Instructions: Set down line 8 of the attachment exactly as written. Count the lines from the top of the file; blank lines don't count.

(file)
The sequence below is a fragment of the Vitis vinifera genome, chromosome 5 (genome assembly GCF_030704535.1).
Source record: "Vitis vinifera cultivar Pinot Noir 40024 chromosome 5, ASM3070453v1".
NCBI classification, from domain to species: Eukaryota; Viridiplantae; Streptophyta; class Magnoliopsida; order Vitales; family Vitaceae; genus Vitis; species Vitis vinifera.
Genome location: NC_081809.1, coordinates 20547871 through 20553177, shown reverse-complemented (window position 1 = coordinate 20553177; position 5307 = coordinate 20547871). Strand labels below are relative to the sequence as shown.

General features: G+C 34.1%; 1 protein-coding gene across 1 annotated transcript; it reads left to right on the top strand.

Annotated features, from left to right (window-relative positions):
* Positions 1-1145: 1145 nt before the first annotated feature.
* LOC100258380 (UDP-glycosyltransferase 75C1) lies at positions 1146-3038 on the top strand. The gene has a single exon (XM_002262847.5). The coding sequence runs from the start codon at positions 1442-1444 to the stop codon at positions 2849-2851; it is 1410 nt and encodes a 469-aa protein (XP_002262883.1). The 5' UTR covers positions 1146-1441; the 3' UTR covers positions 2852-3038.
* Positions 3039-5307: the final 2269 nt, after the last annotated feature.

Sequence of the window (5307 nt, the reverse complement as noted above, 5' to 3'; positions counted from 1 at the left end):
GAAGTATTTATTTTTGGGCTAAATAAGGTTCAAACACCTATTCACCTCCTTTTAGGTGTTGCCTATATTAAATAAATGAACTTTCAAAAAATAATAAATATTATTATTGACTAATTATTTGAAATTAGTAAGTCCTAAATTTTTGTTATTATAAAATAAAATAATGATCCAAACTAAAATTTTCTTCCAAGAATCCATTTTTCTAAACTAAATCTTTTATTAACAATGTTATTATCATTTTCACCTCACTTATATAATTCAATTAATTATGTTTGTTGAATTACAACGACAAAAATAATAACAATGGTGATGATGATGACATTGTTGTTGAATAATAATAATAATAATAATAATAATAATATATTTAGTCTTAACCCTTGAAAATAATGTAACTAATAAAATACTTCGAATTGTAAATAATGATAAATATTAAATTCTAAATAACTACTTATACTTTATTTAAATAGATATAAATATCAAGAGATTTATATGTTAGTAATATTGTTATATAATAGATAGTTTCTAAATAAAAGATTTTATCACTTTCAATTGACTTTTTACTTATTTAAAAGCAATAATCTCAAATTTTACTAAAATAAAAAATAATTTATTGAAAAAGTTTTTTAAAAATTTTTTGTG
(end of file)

* LOC100258380 (UDP-glycosyltransferase 75C1) lies at positions 1146-3038 on the top strand. The gene has a single exon (XM_002262847.5). The coding sequence runs from the start codon at positions 1442-1444 to the stop codon at positions 2849-2851; it is 1410 nt and encodes a 469-aa protein (XP_002262883.1). The 5' UTR covers positions 1146-1441; the 3' UTR covers positions 2852-3038.